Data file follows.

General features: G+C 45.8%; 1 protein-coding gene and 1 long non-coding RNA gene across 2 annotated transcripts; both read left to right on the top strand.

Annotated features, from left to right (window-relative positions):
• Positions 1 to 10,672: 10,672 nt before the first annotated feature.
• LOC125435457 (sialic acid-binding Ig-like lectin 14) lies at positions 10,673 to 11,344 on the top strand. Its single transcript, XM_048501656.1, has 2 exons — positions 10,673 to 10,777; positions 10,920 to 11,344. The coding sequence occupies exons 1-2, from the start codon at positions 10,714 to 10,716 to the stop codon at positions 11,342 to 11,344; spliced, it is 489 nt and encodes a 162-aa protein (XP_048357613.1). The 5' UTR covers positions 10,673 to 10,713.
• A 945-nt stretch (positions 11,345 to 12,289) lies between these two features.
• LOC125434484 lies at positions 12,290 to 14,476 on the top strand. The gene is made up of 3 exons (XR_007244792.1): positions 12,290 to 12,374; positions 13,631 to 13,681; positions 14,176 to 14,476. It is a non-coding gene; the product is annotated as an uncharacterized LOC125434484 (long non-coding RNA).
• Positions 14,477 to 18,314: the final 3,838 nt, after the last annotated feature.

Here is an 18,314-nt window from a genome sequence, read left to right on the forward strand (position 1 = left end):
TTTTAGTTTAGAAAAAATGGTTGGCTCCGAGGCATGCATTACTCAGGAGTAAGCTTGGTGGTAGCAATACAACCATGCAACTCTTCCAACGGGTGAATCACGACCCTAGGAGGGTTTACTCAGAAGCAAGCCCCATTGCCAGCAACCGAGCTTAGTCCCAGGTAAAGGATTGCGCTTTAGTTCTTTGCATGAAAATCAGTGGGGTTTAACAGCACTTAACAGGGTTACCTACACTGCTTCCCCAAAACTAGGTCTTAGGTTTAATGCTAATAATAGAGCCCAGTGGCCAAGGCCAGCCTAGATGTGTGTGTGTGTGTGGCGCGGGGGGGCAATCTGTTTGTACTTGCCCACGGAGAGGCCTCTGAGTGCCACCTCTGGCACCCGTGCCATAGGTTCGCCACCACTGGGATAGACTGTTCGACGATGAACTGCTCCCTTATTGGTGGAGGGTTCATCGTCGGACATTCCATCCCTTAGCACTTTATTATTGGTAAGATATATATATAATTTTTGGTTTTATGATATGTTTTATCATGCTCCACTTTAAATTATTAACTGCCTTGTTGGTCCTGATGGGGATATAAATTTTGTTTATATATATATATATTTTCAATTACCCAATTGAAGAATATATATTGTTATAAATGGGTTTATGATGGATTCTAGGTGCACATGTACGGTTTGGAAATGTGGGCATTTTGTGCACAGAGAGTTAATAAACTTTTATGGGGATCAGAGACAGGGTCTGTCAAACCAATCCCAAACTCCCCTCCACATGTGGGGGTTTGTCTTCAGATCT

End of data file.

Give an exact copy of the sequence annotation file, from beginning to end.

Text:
General features: G+C 45.8%; 1 protein-coding gene and 1 long non-coding RNA gene across 2 annotated transcripts; both read left to right on the top strand.

Annotated features, from left to right (window-relative positions):
• Positions 1 to 10,672: 10,672 nt before the first annotated feature.
• LOC125435457 (sialic acid-binding Ig-like lectin 14) lies at positions 10,673 to 11,344 on the top strand. Its single transcript, XM_048501656.1, has 2 exons — positions 10,673 to 10,777; positions 10,920 to 11,344. The coding sequence occupies exons 1-2, from the start codon at positions 10,714 to 10,716 to the stop codon at positions 11,342 to 11,344; spliced, it is 489 nt and encodes a 162-aa protein (XP_048357613.1). The 5' UTR covers positions 10,673 to 10,713.
• A 945-nt stretch (positions 11,345 to 12,289) lies between these two features.
• LOC125434484 lies at positions 12,290 to 14,476 on the top strand. The gene is made up of 3 exons (XR_007244792.1): positions 12,290 to 12,374; positions 13,631 to 13,681; positions 14,176 to 14,476. It is a non-coding gene; the product is annotated as an uncharacterized LOC125434484 (long non-coding RNA).
• Positions 14,477 to 18,314: the final 3,838 nt, after the last annotated feature.

Here is an 18,314-nt window from a genome sequence, read left to right on the forward strand (position 1 = left end):
TTTTAGTTTAGAAAAAATGGTTGGCTCCGAGGCATGCATTACTCAGGAGTAAGCTTGGTGGTAGCAATACAACCATGCAACTCTTCCAACGGGTGAATCACGACCCTAGGAGGGTTTACTCAGAAGCAAGCCCCATTGCCAGCAACCGAGCTTAGTCCCAGGTAAAGGATTGCGCTTTAGTTCTTTGCATGAAAATCAGTGGGGTTTAACAGCACTTAACAGGGTTACCTACACTGCTTCCCCAAAACTAGGTCTTAGGTTTAATGCTAATAATAGAGCCCAGTGGCCAAGGCCAGCCTAGATGTGTGTGTGTGTGTGGCGCGGGGGGGCAATCTGTTTGTACTTGCCCACGGAGAGGCCTCTGAGTGCCACCTCTGGCACCCGTGCCATAGGTTCGCCACCACTGGGATAGACTGTTCGACGATGAACTGCTCCCTTATTGGTGGAGGGTTCATCGTCGGACATTCCATCCCTTAGCACTTTATTATTGGTAAGATATATATATAATTTTTGGTTTTATGATATGTTTTATCATGCTCCACTTTAAATTATTAACTGCCTTGTTGGTCCTGATGGGGATATAAATTTTGTTTATATATATATATATTTTCAATTACCCAATTGAAGAATATATATTGTTATAAATGGGTTTATGATGGATTCTAGGTGCACATGTACGGTTTGGAAATGTGGGCATTTTGTGCACAGAGAGTTAATAAACTTTTATGGGGATCAGAGACAGGGTCTGTCAAACCAATCCCAAACTCCCCTCCACATGTGGGGGTTTGTCTTCAGATCT